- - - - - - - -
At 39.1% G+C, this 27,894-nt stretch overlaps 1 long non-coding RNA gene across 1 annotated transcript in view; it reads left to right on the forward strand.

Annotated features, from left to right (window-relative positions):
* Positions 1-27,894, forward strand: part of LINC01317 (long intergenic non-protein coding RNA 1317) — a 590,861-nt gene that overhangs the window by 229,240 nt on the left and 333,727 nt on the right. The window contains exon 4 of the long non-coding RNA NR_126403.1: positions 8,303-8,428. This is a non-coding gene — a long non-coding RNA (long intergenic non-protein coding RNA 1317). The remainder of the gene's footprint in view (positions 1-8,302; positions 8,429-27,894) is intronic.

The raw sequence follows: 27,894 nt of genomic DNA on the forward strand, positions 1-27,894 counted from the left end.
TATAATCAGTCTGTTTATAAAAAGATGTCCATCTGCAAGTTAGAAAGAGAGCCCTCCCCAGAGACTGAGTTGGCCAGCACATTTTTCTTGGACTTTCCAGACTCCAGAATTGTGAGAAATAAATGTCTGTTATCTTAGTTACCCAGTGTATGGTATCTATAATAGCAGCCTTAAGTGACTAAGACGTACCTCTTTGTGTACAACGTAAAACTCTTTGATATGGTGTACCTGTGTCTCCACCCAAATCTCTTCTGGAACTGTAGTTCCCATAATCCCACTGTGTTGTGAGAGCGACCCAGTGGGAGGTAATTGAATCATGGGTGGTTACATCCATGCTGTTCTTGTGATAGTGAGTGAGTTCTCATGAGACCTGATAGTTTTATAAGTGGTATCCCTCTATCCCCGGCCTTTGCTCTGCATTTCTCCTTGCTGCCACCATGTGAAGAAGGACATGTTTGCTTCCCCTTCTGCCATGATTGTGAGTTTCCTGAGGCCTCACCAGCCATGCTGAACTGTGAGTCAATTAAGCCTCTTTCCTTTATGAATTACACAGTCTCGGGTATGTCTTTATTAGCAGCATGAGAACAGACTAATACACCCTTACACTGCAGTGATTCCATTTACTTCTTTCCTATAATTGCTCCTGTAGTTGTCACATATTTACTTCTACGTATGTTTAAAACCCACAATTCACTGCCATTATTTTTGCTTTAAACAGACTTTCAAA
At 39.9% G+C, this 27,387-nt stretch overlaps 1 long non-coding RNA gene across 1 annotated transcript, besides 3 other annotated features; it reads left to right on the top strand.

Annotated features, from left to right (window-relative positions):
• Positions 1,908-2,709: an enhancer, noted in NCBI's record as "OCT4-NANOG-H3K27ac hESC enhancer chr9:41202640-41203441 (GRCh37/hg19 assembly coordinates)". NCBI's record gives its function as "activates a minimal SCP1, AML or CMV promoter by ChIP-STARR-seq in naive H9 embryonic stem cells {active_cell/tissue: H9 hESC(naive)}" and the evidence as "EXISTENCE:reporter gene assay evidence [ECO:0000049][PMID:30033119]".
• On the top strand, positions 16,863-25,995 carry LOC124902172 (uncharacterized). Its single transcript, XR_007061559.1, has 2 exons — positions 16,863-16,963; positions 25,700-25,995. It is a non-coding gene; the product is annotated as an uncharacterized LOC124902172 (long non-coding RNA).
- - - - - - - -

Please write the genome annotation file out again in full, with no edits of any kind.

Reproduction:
At 39.1% G+C, this 27,894-nt stretch overlaps 1 long non-coding RNA gene across 1 annotated transcript in view; it reads left to right on the forward strand.

Annotated features, from left to right (window-relative positions):
* Positions 1-27,894, forward strand: part of LINC01317 (long intergenic non-protein coding RNA 1317) — a 590,861-nt gene that overhangs the window by 229,240 nt on the left and 333,727 nt on the right. The window contains exon 4 of the long non-coding RNA NR_126403.1: positions 8,303-8,428. This is a non-coding gene — a long non-coding RNA (long intergenic non-protein coding RNA 1317). The remainder of the gene's footprint in view (positions 1-8,302; positions 8,429-27,894) is intronic.

The raw sequence follows: 27,894 nt of genomic DNA on the forward strand, positions 1-27,894 counted from the left end.
TATAATCAGTCTGTTTATAAAAAGATGTCCATCTGCAAGTTAGAAAGAGAGCCCTCCCCAGAGACTGAGTTGGCCAGCACATTTTTCTTGGACTTTCCAGACTCCAGAATTGTGAGAAATAAATGTCTGTTATCTTAGTTACCCAGTGTATGGTATCTATAATAGCAGCCTTAAGTGACTAAGACGTACCTCTTTGTGTACAACGTAAAACTCTTTGATATGGTGTACCTGTGTCTCCACCCAAATCTCTTCTGGAACTGTAGTTCCCATAATCCCACTGTGTTGTGAGAGCGACCCAGTGGGAGGTAATTGAATCATGGGTGGTTACATCCATGCTGTTCTTGTGATAGTGAGTGAGTTCTCATGAGACCTGATAGTTTTATAAGTGGTATCCCTCTATCCCCGGCCTTTGCTCTGCATTTCTCCTTGCTGCCACCATGTGAAGAAGGACATGTTTGCTTCCCCTTCTGCCATGATTGTGAGTTTCCTGAGGCCTCACCAGCCATGCTGAACTGTGAGTCAATTAAGCCTCTTTCCTTTATGAATTACACAGTCTCGGGTATGTCTTTATTAGCAGCATGAGAACAGACTAATACACCCTTACACTGCAGTGATTCCATTTACTTCTTTCCTATAATTGCTCCTGTAGTTGTCACATATTTACTTCTACGTATGTTTAAAACCCACAATTCACTGCCATTATTTTTGCTTTAAACAGACTTTCAAA
At 39.9% G+C, this 27,387-nt stretch overlaps 1 long non-coding RNA gene across 1 annotated transcript, besides 3 other annotated features; it reads left to right on the top strand.

Annotated features, from left to right (window-relative positions):
• Positions 1,908-2,709: an enhancer, noted in NCBI's record as "OCT4-NANOG-H3K27ac hESC enhancer chr9:41202640-41203441 (GRCh37/hg19 assembly coordinates)". NCBI's record gives its function as "activates a minimal SCP1, AML or CMV promoter by ChIP-STARR-seq in naive H9 embryonic stem cells {active_cell/tissue: H9 hESC(naive)}" and the evidence as "EXISTENCE:reporter gene assay evidence [ECO:0000049][PMID:30033119]".
• On the top strand, positions 16,863-25,995 carry LOC124902172 (uncharacterized). Its single transcript, XR_007061559.1, has 2 exons — positions 16,863-16,963; positions 25,700-25,995. It is a non-coding gene; the product is annotated as an uncharacterized LOC124902172 (long non-coding RNA).